Agroecology, grounded in local knowledge and communities, applies ecological principles to agricultural systems. Indigenous agroecology is an opportunity for mātauranga Māori (Māori knowledge) and totohungatanga Moriori (Moriori knowledge) to inform and generate innovation in farm practices. It focuses on guardianship of the land and the waters that flow through it, based on the traditional and contemporary experience of Māori and Moriori agricultural practitioners.
The Hauraki Māori Trust Board and the Cawthron Institute collaborated in this research project which stemmed from a spate of dog deaths on the beaches of Tikapa Moana (the Hauraki Gulf) in August 2009. The dogs died from the poison tetrodotoxin (TTX) and this poison was present in sea slugs that had washed up on beaches. It became apparent research was needed to determine the poisoning risk associated with kaimoana from Tikapa Moana.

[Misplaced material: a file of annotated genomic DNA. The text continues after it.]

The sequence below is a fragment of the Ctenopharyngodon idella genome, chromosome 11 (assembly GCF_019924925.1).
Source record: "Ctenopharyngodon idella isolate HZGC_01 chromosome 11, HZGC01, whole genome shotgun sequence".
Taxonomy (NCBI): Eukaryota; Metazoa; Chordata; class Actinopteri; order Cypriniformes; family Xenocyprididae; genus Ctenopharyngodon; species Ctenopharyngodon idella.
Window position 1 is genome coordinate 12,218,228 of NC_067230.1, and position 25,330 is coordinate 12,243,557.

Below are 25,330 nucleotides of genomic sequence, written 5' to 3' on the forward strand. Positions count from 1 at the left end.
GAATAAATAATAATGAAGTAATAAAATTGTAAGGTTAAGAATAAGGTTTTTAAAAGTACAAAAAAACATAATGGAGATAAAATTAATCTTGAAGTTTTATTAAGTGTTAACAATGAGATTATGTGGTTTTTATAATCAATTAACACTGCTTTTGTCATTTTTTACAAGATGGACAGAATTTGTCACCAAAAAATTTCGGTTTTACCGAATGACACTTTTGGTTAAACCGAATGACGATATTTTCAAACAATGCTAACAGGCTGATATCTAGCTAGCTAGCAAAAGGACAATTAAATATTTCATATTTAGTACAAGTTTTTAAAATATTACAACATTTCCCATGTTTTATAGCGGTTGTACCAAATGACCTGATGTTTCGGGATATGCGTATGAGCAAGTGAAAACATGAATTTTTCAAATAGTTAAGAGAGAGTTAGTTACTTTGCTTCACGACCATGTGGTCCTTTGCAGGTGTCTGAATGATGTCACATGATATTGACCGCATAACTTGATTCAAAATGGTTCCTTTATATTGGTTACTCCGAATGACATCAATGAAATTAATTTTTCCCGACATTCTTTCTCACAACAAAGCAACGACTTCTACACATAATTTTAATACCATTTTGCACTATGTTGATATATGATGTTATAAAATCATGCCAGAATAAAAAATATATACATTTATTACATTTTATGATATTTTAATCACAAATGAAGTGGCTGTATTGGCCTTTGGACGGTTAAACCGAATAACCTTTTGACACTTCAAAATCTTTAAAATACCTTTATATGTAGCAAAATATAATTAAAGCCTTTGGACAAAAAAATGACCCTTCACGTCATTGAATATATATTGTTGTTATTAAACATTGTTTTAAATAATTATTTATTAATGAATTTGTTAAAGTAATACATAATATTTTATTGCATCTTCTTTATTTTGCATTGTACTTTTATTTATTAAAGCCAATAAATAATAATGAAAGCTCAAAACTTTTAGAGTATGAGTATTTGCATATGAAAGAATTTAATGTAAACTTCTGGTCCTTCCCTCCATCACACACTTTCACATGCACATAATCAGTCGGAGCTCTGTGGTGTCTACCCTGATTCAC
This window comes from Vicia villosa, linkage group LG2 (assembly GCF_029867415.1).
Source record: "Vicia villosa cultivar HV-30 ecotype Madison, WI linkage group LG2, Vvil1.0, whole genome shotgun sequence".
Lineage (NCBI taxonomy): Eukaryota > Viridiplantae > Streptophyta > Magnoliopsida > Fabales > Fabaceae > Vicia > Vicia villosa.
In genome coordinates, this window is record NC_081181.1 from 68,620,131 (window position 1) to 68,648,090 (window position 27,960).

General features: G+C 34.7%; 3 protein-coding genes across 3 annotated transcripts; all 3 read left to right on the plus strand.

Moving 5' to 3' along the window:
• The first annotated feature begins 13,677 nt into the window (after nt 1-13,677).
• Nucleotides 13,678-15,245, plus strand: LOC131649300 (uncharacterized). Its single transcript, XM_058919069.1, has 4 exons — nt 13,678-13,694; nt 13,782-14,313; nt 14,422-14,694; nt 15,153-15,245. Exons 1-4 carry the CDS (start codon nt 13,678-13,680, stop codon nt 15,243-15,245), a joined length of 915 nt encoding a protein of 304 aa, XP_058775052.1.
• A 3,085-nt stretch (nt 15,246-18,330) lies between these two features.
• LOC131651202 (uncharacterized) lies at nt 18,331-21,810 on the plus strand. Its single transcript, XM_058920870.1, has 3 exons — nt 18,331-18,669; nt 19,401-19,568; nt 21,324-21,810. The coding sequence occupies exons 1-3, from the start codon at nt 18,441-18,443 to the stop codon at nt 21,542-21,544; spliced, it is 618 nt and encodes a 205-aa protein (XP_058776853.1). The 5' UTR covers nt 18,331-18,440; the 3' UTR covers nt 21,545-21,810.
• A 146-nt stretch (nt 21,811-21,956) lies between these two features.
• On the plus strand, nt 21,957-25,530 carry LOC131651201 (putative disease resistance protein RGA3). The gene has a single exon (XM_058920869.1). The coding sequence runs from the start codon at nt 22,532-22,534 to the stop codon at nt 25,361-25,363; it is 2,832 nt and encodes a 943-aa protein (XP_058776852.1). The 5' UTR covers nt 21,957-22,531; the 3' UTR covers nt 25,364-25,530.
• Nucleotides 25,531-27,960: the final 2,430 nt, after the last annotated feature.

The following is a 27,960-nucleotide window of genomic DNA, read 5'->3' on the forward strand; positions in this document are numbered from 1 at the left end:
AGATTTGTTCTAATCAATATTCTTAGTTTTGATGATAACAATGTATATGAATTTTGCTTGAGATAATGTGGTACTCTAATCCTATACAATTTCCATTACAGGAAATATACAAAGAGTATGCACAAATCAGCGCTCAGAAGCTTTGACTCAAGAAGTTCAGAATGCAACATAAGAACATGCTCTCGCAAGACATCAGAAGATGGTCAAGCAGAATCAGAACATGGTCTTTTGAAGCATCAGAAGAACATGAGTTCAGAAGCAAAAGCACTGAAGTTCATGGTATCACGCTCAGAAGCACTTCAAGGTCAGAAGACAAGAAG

Project Purpose: The Ōkahu Bay Restoration Project is being undertaken by Ngāti Whātua ki Ōrākei and is an all-encompassing restoration project. Ngāti Whātua ki Ōrākei are working with The University of Auckland, Auckland City and NIWA. The first phase is determining baseline and historical conditions of Ōkahu Bay and compiling the information into a GIS database. Phase One will comprise many strands including hui to determine mātauranga and scientific analysis of kaimoana (biodiversity, population, spatial parameter), water quality, sediment testing.
This research was carried out on behalf of Ngā Pae o te Māramatanga. The primary research aim was to find out how Māori individuals and whānau have been affected by problem gambling and the strategies they have taken to address this issue.